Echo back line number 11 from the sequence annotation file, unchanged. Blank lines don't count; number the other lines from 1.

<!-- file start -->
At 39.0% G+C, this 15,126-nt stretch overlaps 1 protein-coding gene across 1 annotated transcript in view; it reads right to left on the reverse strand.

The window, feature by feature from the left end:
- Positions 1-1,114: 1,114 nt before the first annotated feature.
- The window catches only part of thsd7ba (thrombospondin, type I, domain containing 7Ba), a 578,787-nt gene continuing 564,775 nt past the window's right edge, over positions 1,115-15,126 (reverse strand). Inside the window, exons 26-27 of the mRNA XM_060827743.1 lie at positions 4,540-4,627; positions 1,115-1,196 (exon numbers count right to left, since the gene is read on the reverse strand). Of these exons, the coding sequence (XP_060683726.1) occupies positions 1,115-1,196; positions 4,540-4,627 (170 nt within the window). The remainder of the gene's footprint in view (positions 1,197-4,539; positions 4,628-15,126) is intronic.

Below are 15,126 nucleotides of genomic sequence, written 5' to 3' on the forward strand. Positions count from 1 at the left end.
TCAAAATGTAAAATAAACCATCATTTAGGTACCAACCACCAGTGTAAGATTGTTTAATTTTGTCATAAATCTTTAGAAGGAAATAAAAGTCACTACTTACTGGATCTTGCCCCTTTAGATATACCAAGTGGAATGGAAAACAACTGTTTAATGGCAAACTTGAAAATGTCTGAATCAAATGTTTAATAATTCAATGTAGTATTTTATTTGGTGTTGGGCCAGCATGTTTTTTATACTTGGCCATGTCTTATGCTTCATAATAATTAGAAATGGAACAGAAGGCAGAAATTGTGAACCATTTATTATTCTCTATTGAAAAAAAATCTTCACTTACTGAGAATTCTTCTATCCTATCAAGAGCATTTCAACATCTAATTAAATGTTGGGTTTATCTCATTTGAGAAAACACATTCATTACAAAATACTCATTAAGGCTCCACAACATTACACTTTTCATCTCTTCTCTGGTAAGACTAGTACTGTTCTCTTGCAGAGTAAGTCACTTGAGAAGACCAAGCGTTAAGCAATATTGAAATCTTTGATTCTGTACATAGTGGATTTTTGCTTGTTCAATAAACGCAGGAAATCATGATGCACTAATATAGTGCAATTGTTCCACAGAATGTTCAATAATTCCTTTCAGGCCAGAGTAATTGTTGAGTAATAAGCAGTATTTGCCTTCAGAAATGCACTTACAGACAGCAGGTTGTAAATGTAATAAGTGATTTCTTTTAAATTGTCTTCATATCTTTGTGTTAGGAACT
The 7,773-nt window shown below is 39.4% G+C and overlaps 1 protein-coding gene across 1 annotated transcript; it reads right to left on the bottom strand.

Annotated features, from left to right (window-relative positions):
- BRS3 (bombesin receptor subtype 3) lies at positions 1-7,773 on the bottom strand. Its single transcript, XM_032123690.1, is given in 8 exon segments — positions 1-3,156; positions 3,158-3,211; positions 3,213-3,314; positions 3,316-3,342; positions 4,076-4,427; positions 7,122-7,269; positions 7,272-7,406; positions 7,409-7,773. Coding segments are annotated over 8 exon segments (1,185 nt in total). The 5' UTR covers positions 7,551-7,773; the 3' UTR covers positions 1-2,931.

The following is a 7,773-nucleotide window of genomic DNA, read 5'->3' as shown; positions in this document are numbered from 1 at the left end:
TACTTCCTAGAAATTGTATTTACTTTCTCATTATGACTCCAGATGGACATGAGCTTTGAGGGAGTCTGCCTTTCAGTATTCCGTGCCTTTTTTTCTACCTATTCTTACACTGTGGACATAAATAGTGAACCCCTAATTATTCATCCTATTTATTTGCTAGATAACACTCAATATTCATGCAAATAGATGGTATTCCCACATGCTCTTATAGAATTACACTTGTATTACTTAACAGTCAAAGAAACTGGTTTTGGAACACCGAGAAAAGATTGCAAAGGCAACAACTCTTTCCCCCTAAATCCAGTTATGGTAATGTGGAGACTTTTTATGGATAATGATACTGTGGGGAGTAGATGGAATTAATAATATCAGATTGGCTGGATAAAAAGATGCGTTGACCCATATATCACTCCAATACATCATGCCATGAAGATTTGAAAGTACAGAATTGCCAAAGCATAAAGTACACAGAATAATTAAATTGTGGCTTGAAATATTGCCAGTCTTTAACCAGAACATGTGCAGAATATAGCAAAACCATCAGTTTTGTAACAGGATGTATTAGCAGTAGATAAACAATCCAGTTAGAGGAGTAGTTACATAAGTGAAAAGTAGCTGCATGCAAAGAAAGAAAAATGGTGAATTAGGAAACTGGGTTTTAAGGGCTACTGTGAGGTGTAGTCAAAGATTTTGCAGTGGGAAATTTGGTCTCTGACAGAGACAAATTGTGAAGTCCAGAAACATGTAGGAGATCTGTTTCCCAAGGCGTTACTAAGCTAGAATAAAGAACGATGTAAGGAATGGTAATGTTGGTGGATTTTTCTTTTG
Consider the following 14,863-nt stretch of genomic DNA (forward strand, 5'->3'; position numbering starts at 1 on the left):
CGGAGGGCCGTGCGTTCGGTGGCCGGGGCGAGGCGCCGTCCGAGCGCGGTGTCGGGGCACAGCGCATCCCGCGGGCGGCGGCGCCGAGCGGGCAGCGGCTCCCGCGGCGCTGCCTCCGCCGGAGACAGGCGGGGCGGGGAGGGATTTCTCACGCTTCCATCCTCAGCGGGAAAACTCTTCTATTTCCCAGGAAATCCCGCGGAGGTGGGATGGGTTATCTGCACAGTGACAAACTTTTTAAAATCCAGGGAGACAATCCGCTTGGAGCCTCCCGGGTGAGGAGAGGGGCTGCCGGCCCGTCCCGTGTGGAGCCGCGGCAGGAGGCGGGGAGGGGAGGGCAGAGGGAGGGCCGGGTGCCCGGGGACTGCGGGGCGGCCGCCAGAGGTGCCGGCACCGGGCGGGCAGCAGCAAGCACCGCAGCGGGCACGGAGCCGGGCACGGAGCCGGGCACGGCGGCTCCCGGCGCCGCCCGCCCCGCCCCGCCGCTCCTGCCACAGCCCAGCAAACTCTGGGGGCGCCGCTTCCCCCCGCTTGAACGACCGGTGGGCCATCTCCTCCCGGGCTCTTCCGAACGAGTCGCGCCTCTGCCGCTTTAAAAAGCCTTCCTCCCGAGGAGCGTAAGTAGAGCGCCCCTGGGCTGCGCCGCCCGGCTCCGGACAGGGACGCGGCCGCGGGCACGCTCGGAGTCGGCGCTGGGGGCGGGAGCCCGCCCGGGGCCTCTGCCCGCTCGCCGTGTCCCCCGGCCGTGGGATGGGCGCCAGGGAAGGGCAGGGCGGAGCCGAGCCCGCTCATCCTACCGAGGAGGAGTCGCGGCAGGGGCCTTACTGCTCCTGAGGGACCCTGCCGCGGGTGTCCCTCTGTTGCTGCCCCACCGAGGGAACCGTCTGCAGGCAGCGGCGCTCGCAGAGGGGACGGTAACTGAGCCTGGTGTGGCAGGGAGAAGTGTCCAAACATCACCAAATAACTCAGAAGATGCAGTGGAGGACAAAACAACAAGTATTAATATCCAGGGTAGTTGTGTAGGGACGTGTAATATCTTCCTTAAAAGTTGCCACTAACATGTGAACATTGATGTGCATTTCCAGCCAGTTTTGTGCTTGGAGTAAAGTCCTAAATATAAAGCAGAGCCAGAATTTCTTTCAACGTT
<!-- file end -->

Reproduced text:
TACTTCCTAGAAATTGTATTTACTTTCTCATTATGACTCCAGATGGACATGAGCTTTGAGGGAGTCTGCCTTTCAGTATTCCGTGCCTTTTTTTCTACCTATTCTTACACTGTGGACATAAATAGTGAACCCCTAATTATTCATCCTATTTATTTGCTAGATAACACTCAATATTCATGCAAATAGATGGTATTCCCACATGCTCTTATAGAATTACACTTGTATTACTTAACAGTCAAAGAAACTGGTTTTGGAACACCGAGAAAAGATTGCAAAGGCAACAACTCTTTCCCCCTAAATCCAGTTATGGTAATGTGGAGACTTTTTATGGATAATGATACTGTGGGGAGTAGATGGAATTAATAATATCAGATTGGCTGGATAAAAAGATGCGTTGACCCATATATCACTCCAATACATCATGCCATGAAGATTTGAAAGTACAGAATTGCCAAAGCATAAAGTACACAGAATAATTAAATTGTGGCTTGAAATATTGCCAGTCTTTAACCAGAACATGTGCAGAATATAGCAAAACCATCAGTTTTGTAACAGGATGTATTAGCAGTAGATAAACAATCCAGTTAGAGGAGTAGTTACATAAGTGAAAAGTAGCTGCATGCAAAGAAAGAAAAATGGTGAATTAGGAAACTGGGTTTTAAGGGCTACTGTGAGGTGTAGTCAAAGATTTTGCAGTGGGAAATTTGGTCTCTGACAGAGACAAATTGTGAAGTCCAGAAACATGTAGGAGATCTGTTTCCCAAGGCGTTACTAAGCTAGAATAAAGAACGATGTAAGGAATGGTAATGTTGGTGGATTTTTCTTTTG